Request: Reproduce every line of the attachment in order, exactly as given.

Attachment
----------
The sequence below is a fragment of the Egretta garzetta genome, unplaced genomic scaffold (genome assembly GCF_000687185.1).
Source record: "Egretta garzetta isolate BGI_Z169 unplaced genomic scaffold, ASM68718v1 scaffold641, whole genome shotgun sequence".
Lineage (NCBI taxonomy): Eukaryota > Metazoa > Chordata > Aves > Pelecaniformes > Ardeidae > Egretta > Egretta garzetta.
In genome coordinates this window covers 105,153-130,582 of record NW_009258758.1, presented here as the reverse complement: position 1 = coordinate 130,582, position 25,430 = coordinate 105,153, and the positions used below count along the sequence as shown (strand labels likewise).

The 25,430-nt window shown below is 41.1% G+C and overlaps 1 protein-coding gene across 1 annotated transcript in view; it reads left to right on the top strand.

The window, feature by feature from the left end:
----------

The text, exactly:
The sequence below is a fragment of the Egretta garzetta genome, unplaced genomic scaffold (genome assembly GCF_000687185.1).
Source record: "Egretta garzetta isolate BGI_Z169 unplaced genomic scaffold, ASM68718v1 scaffold641, whole genome shotgun sequence".
Lineage (NCBI taxonomy): Eukaryota > Metazoa > Chordata > Aves > Pelecaniformes > Ardeidae > Egretta > Egretta garzetta.
In genome coordinates this window covers 105,153-130,582 of record NW_009258758.1, presented here as the reverse complement: position 1 = coordinate 130,582, position 25,430 = coordinate 105,153, and the positions used below count along the sequence as shown (strand labels likewise).

The 25,430-nt window shown below is 41.1% G+C and overlaps 1 protein-coding gene across 1 annotated transcript in view; it reads left to right on the top strand.

The window, feature by feature from the left end: